Japan and Korea dominance to continue

PUBLISHED : Friday, 10 December, 1993, 12:00am
UPDATED : Friday, 10 December, 1993, 12:00am

WORLD trade will require 1,000 to 1,800 new vessels, averaging some 18-20 million deadweight tonnes (dwt), per annum until the end of the century, according to British engineering expert Professor Ray Thompson.


Professor Thompson, Dean of the Faculty of Engineering at the Britain's University of Newcastle upon Tyne told the Marintec China 93 conference that the Japanese and South Korean yards expected to obtain by far the biggest slice of the orders.


The Japanese and Koreans respectively account for 41 per cent and 24 per cent of gross tonnage output. Professor Thompson said it seemed most unlikely they would want to relinquish their dominance of the market, despite China knocking at the door.


He said that despite ''green'' pressure, ''certainly in the short term'', oil and ore bulk carriers should account for some 60 to 70 per cent of the new orders in tonnage terms, with half of the remainder being ordered to replace general cargo vessels.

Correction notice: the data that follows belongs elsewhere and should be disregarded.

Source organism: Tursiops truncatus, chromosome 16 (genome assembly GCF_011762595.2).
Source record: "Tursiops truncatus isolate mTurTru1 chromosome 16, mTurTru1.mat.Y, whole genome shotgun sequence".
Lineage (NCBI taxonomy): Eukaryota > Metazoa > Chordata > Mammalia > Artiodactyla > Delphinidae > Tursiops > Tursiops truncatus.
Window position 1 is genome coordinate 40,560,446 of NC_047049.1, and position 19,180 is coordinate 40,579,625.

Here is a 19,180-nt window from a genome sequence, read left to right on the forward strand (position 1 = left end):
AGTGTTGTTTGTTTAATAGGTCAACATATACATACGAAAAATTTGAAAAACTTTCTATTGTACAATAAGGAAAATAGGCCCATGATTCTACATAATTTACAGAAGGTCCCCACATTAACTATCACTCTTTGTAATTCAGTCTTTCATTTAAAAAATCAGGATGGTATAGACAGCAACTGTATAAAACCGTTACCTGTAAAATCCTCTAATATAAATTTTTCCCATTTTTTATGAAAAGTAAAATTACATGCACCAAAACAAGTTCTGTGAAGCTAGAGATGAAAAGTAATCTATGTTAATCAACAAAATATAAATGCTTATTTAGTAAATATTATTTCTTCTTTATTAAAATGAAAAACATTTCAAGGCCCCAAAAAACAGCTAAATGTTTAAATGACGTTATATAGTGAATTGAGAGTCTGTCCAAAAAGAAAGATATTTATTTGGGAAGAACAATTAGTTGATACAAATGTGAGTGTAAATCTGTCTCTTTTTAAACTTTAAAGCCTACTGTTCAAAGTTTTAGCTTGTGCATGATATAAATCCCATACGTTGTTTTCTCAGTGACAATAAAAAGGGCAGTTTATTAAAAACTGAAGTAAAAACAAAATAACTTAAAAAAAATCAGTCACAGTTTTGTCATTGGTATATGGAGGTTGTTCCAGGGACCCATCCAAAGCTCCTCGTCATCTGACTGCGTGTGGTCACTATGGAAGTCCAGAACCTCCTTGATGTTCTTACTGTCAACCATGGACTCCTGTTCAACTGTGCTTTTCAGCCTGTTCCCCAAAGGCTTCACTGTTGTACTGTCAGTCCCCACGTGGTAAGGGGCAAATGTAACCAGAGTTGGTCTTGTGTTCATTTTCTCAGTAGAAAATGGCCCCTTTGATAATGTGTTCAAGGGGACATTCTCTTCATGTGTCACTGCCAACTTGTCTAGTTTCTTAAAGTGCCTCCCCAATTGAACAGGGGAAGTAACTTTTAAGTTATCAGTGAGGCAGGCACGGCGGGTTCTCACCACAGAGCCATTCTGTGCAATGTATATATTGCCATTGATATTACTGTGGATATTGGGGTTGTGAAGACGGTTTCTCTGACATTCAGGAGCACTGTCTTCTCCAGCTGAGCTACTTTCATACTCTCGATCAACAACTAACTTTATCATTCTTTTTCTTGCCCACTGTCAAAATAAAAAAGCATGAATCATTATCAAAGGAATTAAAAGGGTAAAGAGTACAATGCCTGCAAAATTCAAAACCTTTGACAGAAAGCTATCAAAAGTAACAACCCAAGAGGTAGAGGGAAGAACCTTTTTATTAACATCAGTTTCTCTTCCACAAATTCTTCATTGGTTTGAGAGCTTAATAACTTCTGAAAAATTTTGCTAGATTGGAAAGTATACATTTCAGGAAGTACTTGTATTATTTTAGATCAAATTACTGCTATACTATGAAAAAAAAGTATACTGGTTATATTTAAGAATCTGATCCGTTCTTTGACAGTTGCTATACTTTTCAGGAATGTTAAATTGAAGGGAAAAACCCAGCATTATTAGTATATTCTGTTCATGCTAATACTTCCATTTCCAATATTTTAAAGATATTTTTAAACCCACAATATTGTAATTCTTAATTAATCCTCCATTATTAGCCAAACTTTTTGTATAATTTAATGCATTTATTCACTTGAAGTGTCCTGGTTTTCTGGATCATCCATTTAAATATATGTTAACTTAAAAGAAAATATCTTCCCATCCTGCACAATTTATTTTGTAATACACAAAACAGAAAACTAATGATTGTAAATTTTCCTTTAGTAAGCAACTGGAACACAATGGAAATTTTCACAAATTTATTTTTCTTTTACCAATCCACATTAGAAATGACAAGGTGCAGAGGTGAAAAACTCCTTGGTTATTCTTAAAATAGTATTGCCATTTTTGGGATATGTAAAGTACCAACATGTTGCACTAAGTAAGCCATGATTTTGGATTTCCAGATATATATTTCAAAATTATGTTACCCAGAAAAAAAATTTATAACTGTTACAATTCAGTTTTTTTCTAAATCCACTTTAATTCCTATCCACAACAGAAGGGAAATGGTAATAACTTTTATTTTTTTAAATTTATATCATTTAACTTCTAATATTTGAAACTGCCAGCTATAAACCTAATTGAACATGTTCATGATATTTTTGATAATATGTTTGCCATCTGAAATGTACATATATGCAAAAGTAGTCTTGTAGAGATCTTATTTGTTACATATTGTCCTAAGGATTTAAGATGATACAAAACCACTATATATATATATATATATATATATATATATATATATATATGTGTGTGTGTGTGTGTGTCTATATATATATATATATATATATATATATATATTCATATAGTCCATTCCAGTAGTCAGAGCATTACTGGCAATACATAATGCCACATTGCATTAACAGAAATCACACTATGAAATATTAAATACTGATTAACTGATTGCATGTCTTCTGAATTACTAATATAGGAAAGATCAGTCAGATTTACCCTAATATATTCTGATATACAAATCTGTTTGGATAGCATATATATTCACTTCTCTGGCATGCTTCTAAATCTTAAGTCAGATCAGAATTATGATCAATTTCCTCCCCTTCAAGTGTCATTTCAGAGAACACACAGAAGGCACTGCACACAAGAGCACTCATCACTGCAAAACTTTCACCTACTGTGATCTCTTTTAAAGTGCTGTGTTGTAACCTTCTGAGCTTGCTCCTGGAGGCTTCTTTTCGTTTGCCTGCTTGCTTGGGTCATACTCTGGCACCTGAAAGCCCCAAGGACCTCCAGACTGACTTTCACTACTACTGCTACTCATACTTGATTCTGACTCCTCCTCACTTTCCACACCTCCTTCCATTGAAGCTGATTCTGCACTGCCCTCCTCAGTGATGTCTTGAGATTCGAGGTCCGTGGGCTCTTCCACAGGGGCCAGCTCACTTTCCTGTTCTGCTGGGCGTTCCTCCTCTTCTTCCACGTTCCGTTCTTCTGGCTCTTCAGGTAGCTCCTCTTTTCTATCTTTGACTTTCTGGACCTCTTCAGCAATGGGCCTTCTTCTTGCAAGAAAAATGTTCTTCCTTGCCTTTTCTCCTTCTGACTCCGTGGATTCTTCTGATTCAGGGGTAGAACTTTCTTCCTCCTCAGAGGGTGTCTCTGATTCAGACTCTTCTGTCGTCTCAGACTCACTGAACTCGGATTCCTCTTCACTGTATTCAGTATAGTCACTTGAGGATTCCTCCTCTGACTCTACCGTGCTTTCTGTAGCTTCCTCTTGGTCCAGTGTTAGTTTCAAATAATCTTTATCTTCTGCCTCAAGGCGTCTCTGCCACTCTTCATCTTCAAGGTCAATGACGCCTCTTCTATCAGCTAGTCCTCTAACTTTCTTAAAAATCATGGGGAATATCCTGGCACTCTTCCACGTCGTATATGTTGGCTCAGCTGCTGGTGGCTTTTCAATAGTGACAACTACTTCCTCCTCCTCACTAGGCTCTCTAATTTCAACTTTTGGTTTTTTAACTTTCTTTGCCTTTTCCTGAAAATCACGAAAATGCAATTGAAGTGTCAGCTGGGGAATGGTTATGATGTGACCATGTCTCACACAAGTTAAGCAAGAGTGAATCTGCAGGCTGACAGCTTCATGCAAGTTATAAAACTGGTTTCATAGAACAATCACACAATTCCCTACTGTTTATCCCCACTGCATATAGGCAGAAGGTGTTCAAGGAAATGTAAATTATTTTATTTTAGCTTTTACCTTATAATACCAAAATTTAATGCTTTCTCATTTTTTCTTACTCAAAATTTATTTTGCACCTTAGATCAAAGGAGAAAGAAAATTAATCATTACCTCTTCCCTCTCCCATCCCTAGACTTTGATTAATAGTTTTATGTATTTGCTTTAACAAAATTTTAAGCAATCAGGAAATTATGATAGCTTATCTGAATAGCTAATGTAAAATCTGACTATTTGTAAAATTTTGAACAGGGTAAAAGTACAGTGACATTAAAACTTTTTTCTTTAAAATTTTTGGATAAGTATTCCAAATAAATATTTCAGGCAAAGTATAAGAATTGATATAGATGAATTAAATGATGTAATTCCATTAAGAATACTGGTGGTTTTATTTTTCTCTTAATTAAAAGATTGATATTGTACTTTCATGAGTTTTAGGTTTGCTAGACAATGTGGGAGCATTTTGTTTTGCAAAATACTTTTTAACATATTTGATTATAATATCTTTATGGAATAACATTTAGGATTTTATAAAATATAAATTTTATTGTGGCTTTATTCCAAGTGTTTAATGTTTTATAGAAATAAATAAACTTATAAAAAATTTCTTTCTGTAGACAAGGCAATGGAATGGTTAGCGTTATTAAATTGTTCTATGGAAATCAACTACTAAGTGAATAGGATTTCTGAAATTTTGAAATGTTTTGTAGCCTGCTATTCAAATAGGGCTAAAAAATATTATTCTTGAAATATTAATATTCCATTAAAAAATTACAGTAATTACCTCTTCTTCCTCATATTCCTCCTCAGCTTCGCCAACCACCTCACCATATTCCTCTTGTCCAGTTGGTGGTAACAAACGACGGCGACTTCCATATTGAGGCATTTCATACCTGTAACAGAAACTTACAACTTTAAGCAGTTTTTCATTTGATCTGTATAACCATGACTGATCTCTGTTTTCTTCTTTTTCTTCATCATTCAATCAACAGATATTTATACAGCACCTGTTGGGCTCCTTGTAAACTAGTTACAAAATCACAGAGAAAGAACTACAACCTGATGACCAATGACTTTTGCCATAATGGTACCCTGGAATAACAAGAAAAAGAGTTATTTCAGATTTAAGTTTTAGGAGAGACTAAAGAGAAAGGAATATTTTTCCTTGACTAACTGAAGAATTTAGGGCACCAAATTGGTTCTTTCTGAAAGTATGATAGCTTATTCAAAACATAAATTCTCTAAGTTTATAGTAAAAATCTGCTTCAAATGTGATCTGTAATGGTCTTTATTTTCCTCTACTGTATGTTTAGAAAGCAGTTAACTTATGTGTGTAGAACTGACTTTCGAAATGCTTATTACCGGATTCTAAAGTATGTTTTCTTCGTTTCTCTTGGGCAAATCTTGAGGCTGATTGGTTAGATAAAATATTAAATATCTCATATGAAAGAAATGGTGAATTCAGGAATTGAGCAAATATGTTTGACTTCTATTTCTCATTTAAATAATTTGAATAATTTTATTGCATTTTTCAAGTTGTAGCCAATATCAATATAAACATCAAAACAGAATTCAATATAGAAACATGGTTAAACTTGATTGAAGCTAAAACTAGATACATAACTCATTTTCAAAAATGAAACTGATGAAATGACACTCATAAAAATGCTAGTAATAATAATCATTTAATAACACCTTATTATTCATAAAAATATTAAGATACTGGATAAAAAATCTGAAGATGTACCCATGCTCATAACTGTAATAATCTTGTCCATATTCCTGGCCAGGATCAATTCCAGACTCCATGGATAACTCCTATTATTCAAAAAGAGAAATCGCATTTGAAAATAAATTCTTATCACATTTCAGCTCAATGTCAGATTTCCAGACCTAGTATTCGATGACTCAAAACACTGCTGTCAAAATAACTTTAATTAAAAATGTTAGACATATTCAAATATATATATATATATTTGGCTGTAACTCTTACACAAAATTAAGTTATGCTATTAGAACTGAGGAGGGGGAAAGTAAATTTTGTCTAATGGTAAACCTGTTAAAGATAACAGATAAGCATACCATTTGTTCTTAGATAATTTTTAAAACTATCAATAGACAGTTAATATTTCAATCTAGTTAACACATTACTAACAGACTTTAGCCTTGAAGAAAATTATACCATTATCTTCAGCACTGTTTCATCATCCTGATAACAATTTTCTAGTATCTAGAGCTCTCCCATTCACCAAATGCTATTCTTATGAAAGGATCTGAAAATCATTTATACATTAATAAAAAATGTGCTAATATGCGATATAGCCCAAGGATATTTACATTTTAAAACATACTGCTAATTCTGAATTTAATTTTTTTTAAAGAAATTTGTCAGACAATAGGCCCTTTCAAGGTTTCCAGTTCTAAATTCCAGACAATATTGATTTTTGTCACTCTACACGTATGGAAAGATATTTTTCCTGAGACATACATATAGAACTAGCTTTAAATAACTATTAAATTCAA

In cash terms, gas carriers could be expected to play a significant part in market development, probably well in excess of some US$1 billion per annum.


Despite improvements in fuel and operating efficiency, he expected new ships' demands for bunker fuel to be substantial.


Reviewing the development of related technology, he said it was abundantly clear that improved materials would play a key part in the building of new vessels.


''Not only will the new fibre/ceramic materials be required to enhance strength-to-weight ratios of the predominant structures used at sea, but also they will be intrinsic to power plans design, manufacture and subsequent operation,'' He said the quest would continue for improved diesel engine energy conversion, with efficient combustion, high power-to-weight ratios and efficient waste heat recovery the aims.


''However, by far the most important development needs will be those associated with sea-going personnel,'' Professor Thompson said.


''They will have to be educated and trained to operate as an integral part of the entire transport scenario; technically adept, managerially acute and ultimately capable of responding to almost any emergency which may occur.''

 

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